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Massachusetts Action

Visit the Massachusetts Legislation page to take action on the Governor's reinstatement bill.

Federal Action

ACTION for abolition of the federal death penalty

The Federal Death Penalty Abolition Act, S 122 (full text), has been introduced and is before the Senate Judiciary Committee. It would, as the title suggests, abolish the death penalty under federal law. The bill had no co-sponsors last session, so any progress in that regard would be notable.

The object of this action is to put pressure on our two US Senators to co-sponsor this bill.

Senator Kennedy is strongly oppposed to the death penalty and sits on the Judiciary Committee, so his support would be especially valuable. Senator Kerry in the past has taken a strong principled position against the death penalty, but has become more equivocal; let's remind him of his abolitionist roots and get him back on board. Both are highly visible and influential leaders in the Senate, and you as their constituent possess among the most influential opinions for them.

Please write polite letters, expressing your opposition to the death penalty and urging Senators Kennedy and Kerry to co-sponsor S 122. detailed contact information

Remember: Massachusetts does have the death penalty, and only Congress can get rid of it.

For inspiration, read this Statement by Senator Russ Feingold.

International Action


 04 May 2006

 UA 118/06   Imminent Execution/ Unfair trial
 Mirza Tahir Hussain (m)
 Mirza Tahir Hussain is due to be executed on 1 June 2006
 following what Amnesty International believes to be an
 unfair trial. Mirza Tahir Hussain, who has been in detention
 for 18 years, has exhausted all possibilities of appeal and
 a mercy petition to the President has been rejected.
 Mirza Tahir Hussain was tried and convicted of murdering a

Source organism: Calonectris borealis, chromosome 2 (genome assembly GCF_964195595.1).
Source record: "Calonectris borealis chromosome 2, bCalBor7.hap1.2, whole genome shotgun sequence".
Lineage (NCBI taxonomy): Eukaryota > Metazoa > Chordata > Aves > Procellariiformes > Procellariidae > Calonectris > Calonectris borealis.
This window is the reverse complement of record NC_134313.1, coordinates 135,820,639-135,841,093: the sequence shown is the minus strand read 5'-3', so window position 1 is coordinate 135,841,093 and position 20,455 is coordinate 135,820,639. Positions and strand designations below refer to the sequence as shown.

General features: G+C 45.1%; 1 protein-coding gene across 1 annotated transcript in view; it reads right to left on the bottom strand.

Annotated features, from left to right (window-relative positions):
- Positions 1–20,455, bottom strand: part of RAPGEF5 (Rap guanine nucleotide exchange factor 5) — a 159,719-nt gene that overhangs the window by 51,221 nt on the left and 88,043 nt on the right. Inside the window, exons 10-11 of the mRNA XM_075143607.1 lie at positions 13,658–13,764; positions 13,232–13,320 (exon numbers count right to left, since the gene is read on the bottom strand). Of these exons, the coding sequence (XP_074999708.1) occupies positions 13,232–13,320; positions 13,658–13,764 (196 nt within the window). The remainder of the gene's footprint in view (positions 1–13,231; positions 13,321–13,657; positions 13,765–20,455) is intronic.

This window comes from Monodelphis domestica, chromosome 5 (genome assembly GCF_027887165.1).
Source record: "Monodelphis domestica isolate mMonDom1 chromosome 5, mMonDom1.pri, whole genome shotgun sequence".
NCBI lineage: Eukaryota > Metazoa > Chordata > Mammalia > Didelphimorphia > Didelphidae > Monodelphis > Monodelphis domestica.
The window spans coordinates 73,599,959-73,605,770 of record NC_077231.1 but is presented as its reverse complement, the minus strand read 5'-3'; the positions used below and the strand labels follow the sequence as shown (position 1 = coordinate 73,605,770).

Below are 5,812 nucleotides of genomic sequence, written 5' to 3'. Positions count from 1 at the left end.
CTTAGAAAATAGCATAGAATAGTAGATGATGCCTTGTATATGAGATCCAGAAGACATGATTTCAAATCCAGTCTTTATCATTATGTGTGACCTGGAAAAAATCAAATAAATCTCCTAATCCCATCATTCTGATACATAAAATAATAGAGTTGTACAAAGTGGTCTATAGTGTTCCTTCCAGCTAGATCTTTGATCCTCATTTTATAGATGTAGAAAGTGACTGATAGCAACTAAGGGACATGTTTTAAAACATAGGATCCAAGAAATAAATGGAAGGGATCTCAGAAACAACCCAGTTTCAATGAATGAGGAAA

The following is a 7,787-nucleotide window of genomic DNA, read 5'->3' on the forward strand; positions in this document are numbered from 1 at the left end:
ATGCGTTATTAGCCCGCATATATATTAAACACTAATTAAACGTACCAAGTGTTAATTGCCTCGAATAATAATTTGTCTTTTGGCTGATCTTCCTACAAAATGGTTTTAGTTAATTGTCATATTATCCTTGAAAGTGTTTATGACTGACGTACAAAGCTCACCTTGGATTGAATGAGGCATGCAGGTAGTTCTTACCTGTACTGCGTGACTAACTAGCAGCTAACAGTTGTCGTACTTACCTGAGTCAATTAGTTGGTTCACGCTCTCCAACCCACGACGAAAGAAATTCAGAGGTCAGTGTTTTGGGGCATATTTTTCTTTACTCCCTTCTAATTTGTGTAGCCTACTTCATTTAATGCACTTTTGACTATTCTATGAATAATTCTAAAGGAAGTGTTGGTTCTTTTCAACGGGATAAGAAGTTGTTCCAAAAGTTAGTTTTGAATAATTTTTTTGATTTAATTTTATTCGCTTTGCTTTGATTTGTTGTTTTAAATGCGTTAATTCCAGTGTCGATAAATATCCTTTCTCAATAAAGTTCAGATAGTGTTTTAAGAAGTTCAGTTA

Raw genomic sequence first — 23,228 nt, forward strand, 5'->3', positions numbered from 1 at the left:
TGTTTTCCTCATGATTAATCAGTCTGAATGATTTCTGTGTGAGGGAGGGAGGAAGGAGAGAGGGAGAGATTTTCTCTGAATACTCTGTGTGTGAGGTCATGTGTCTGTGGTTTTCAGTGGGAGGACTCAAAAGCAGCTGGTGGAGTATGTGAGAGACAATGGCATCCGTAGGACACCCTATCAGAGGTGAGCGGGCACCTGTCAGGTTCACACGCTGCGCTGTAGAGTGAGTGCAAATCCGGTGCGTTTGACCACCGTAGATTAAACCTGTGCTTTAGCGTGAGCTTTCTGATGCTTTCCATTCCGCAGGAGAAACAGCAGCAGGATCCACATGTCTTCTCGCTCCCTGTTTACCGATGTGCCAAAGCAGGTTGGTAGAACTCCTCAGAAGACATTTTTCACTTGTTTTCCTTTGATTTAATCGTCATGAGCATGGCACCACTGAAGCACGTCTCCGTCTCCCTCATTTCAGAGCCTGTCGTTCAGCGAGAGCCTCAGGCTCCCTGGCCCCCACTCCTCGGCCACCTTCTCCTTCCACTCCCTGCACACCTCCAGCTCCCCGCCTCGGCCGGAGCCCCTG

taxi driver while traveling to the village of Bhubar from
 Rawalpindi, Punjab Province, on 17 December 1988. The taxi
 driver reportedly stopped the car and produced a gun, and
 Mirza Tahir Hussain, who was 18 years old at the time, was
 reportedly physically and sexually assaulted by the taxi
 driver. In the scuffle that followed, the gun went off, and
 the taxi driver was fatally injured.
 Mirza Tahir Hussain was sentenced to death in 1989 at the
 Sessions Court in Islamabad.  Following an appeal, this
 sentence was dismissed by the Lahore High Court, which noted
 discrepancies in the case. The case was returned to the
 Sessions Court where Mirza Tahir Hussain was sentenced to
 life imprisonment in 1994. Following a second appeal, the
 Lahore High Court then dismissed this sentence in 1996, and
 Mirza Tahir Hussain was acquitted of all charges against
 A week later, Mirza Tahir Hussain's case was referred to the
 Federal Shariat Court on charges from the original case,
 including robbery involving murder, which fall under Islamic
 offences against property law. The Federal Shariat Court's
 duties include reviewing laws to ensure they conform with
 Islamic doctrine and dealing with appeals of cases tried
 under Islamic Law. The entire case against Mirza Tahir
 Hussain was reopened, and in 1998, he was sentenced to death
 by the Federal Shariat Court, despite their acknowledgment
 that no robbery had taken place due to the taxi being hired.
 The death penalty sentence by the Federal Shariat Court was